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Lowering hepatic venous pressure agent carvedilol versus variceal banding ligation for clinical outcomes of cirrhotic portal hypertension

Authors Wei Z, Wei F, Shao Z, Su G, Qi X, Zhang Y

Received 22 August 2018

Accepted for publication 27 November 2018

Published 24 December 2018 Volume 2019:15 Pages 45—57

DOI https://doi.org/10.2147/TCRM.S184863

Checked for plagiarism Yes

Review by Single-blind

Peer reviewers approved by Dr Colin Mak

Peer reviewer comments 2

Editor who approved publication: Professor Deyun Wang


Zhen-gang Wei,1–3 Feng-xian Wei,1–3 Zi-wei Shao,1–3 Guo-hong Su,1–3 Xue-ping Qi,3 You-cheng Zhang1–3

1Department of General Surgery, Lanzhou University Second Hospital, Lanzhou 730030, China; 2Hepato-Biliary-Pancreatic Institute, Lanzhou University Second Hospital, Lanzhou 730030, China; 3Lanzhou University Second Clinical Medical College, Lanzhou University Second Hospital, Lanzhou University, Lanzhou 730030, China

Objective: Carvedilol is nonselective beta-blocker with a mild anti-alpha-1-adrenergic effect. Several studies proposed improved hemodynamic effects of carvedilol compared with propanolol. Our study was to perform a systematic review and meta-analysis of randomized control trials comparing carvedilol with variceal banding ligation (VBL).
Methods: Studies were searched on online databases MEDLINE, EMBASE(Ovid), the Cochrane Library, Chinese Wanfang Database, and China National Knowledge Infrastructure between January 2000 and May 2018. Incidence of bleeding and mortality were main outcome measures. Subgroup analysis and sensitivity analysis were conducted to ensure the robustness of pooled estimates.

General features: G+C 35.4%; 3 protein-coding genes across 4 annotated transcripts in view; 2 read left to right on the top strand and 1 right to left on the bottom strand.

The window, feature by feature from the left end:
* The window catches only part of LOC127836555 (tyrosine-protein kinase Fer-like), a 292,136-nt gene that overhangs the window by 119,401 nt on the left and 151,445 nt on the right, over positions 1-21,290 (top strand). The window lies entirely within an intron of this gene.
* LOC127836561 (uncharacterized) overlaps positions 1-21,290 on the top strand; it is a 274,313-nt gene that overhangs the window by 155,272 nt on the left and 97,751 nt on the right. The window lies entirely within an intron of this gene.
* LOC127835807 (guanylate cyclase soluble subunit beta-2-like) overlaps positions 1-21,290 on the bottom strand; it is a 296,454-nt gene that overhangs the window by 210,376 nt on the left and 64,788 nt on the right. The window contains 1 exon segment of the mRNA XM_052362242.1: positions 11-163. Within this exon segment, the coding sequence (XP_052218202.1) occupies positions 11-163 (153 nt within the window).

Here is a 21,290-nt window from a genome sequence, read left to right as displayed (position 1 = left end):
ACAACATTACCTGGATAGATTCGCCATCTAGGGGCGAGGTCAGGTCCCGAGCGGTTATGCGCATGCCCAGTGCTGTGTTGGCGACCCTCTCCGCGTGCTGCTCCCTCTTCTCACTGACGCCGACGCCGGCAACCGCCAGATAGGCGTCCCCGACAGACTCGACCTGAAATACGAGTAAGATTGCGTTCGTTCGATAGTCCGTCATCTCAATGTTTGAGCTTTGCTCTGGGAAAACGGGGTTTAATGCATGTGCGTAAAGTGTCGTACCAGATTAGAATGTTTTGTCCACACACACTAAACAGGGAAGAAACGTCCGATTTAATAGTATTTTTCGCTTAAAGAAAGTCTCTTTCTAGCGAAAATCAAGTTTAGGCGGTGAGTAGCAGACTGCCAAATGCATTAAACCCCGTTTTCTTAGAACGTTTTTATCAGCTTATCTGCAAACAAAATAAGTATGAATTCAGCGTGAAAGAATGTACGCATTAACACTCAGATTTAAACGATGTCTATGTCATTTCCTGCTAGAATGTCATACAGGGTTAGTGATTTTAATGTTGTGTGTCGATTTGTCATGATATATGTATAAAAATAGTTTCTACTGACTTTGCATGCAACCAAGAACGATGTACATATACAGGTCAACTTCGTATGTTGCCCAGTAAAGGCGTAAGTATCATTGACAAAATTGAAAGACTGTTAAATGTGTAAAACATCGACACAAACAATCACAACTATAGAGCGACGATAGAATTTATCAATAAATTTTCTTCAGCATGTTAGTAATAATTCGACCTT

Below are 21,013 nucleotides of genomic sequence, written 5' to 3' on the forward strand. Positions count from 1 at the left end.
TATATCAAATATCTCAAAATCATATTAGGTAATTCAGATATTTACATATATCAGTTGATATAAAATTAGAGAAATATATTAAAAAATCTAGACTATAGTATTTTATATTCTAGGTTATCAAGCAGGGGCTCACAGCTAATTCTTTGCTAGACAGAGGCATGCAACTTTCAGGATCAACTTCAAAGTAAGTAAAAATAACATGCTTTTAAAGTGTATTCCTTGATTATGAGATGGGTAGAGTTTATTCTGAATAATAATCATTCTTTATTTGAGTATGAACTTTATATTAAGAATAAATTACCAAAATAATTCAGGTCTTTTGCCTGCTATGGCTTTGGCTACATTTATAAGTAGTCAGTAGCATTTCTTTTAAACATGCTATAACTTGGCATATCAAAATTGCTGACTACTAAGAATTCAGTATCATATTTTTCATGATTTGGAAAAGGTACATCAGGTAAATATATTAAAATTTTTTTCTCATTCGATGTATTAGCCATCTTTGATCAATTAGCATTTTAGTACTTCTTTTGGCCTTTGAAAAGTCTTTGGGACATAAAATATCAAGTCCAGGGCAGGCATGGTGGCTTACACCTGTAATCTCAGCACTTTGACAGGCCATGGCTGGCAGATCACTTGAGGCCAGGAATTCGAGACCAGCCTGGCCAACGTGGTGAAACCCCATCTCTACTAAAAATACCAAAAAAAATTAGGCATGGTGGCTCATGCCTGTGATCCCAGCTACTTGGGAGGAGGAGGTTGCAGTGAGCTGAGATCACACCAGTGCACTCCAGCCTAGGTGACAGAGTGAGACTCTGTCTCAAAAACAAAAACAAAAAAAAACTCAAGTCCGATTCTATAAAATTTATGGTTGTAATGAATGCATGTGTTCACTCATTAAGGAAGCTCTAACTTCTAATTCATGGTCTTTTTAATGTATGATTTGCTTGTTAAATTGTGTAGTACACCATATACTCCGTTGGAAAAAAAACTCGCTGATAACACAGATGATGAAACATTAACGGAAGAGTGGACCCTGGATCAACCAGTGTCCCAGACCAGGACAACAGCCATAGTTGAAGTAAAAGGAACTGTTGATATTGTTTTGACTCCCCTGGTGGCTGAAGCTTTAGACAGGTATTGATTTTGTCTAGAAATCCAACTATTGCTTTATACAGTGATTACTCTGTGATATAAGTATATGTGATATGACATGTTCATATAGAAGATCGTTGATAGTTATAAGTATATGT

Results: Ten randomized control trials including 1,269 cirrhotic patients were chosen. Compared with VBL, carvedilol showed similar preventive efficacy of risk ratios (RRs) in variceal bleeding, and bleeding-related mortality over different follow-up periods from 6 months to 24 months. Also, significant differences between carvedilol and VBL in overall mortality and other causes of mortality were failed to be found. Carvedilol achieved a lower incidence of portal hypertension gastropathy in both 6 months (RR=0.49, 95% CI: 0.38–0.64, P<0.00001) and 12 months (RR=0.35, 95% CI: 0.26–0.47, P<0.00001). Two trials compared combination of carvedilol and VBL with VBL alone; however, the results failed to find an improved preventive efficacy of bleeding (RR=0.71, 95% CI: 0.15–3.30, P=0.67).
Conclusion: Carvedilol is equivalent to invasive VBL for variceal bleeding prevention. It can be well tolerated and may be of benefit to portal hypertension gastropathy. However, available data during 24 months follow-up did not support a potential advantage of carvedilol for prognosis as a lowering hepatic venous pressure agent.
Keywords: carvedilol, endoscopic ligation, VBL, variceal bleeding, cirrhosis, mortality

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